verb (used with object), cre·at·ed, cre·at·ing.
verb (used without object), cre·at·ed, cre·at·ing.
Origin of create
Examples from the Web for created
He created his own crowd-funding platform for genetically modified organisms (GMOs), which has yet to be launched.
However, not all awful, astoundingly dumb political memes are created equal.
I spent time yesterday listening to the music you made, and looking at the art you created.Dear Leelah, We Will Fight On For You: A Letter to a Dead Trans Teen|Parker Molloy|January 1, 2015|DAILY BEAST
As the controversy unfurled late Monday, it created some odd bedfellows.No. 3 Republican Admits Talking to White Supremacist Conference|Tim Mak|December 30, 2014|DAILY BEAST
Public unions have also created conflict with racial minorities, another core Democratic Party constituency.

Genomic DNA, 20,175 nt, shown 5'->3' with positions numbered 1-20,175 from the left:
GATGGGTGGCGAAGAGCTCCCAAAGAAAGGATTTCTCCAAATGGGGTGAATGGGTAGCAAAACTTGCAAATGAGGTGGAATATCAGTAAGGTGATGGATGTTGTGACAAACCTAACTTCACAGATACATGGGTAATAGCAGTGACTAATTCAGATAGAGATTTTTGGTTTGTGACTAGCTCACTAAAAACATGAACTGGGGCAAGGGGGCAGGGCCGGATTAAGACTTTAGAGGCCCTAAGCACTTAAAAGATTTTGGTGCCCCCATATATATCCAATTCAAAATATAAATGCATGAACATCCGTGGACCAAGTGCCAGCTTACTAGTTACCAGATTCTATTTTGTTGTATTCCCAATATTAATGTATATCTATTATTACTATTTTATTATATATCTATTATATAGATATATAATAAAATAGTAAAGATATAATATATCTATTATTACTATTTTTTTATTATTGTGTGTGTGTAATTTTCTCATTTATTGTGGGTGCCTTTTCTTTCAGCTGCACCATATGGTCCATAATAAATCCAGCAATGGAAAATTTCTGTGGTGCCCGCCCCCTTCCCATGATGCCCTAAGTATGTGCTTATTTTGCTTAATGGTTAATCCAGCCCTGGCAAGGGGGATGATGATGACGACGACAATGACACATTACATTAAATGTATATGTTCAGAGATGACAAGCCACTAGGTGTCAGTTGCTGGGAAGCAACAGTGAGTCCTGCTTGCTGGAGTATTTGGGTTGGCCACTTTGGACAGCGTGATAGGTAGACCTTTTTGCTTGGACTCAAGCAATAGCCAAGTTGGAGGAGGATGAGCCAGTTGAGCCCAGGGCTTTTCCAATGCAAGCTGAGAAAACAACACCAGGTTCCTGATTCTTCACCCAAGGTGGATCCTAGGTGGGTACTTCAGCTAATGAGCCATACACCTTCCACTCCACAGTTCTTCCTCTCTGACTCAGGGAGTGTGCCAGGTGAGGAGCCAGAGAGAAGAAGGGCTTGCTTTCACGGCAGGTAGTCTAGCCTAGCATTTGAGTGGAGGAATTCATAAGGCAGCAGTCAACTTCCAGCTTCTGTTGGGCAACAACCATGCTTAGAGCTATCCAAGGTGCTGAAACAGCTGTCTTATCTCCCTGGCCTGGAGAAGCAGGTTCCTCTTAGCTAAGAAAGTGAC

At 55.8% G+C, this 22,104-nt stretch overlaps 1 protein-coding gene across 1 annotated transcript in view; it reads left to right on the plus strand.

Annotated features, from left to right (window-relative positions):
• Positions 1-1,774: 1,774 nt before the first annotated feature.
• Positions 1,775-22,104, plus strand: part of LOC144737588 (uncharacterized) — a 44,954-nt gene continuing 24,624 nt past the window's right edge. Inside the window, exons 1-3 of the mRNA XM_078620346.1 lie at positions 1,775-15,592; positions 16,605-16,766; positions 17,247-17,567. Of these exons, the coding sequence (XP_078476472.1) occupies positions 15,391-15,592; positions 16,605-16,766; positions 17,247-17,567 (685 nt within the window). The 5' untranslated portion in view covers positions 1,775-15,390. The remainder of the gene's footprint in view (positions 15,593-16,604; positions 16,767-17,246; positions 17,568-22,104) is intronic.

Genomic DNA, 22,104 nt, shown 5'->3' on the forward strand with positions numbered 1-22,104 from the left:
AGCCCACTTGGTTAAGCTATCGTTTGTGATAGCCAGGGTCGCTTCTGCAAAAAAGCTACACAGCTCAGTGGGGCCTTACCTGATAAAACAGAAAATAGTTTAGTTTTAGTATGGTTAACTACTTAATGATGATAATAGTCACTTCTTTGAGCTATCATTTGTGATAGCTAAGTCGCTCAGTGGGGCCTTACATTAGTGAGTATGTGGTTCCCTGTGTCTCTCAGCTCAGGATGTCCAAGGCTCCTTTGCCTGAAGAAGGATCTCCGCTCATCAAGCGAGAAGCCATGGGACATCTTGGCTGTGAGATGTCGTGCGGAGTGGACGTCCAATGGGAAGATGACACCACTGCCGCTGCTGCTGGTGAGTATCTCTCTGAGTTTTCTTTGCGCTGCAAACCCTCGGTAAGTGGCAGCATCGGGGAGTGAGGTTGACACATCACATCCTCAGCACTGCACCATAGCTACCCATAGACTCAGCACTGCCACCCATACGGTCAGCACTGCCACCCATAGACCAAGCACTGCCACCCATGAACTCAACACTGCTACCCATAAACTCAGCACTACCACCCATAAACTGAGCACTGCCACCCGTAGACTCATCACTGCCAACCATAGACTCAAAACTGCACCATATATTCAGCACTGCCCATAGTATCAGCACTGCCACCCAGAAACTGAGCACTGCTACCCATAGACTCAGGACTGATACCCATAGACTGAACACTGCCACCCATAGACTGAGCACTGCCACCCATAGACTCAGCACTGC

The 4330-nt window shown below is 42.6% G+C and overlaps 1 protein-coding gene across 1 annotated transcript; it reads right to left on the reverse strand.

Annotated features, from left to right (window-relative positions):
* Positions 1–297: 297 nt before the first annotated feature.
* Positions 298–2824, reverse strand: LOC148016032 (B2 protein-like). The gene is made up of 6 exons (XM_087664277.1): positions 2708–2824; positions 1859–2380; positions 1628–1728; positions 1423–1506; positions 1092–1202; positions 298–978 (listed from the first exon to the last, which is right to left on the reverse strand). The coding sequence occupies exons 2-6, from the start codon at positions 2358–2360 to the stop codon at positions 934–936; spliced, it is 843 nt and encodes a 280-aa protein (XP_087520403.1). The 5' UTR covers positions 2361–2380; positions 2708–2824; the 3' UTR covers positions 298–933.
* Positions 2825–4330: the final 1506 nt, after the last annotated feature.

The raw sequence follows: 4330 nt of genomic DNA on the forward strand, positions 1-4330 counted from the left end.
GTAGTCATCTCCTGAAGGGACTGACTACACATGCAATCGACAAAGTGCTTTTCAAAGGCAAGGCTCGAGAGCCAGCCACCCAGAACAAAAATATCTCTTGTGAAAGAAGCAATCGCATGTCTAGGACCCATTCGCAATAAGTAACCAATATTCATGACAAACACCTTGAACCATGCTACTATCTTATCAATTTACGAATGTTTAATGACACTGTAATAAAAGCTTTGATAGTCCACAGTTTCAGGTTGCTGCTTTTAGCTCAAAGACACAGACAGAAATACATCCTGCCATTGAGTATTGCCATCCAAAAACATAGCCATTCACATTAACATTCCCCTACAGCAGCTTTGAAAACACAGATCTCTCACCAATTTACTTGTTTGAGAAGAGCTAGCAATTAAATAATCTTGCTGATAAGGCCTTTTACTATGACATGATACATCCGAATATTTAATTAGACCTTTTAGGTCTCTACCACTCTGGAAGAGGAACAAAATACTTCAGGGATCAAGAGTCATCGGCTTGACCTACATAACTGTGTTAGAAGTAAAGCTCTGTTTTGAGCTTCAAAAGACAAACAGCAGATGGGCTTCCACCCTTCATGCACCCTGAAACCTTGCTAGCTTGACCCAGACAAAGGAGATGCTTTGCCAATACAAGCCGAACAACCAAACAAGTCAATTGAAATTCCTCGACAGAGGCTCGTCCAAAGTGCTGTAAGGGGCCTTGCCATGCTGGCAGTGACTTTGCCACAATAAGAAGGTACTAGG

Gehenna was created before Paradise; the former on the second day and the latter on the third.
He had created a new property, as was testified by the vast pyramid of ivory that stood under the shadow of the great nwana-tree!The Bush Boys|Captain Mayne Reid
The "God-man" may be "discovered" in nature; but the "Man-god" must be "created" by man.The Complex Vision|John Cowper Powys
The impression it created of his being in the act of passing, led me to open my door to him, as I otherwise might not have done.A Woman of Genius|Mary Austin
Russia had created strained conditions which brought on the world war.In the World War|Count Ottokar Czernin
British Dictionary definitions for created
Word Origin for create
Word Origin and History for created
late 14c., from Latin creatus, past participle of creare "to make, bring forth, produce, beget," related to crescere "arise, grow" (see crescent). Related: Created; creating.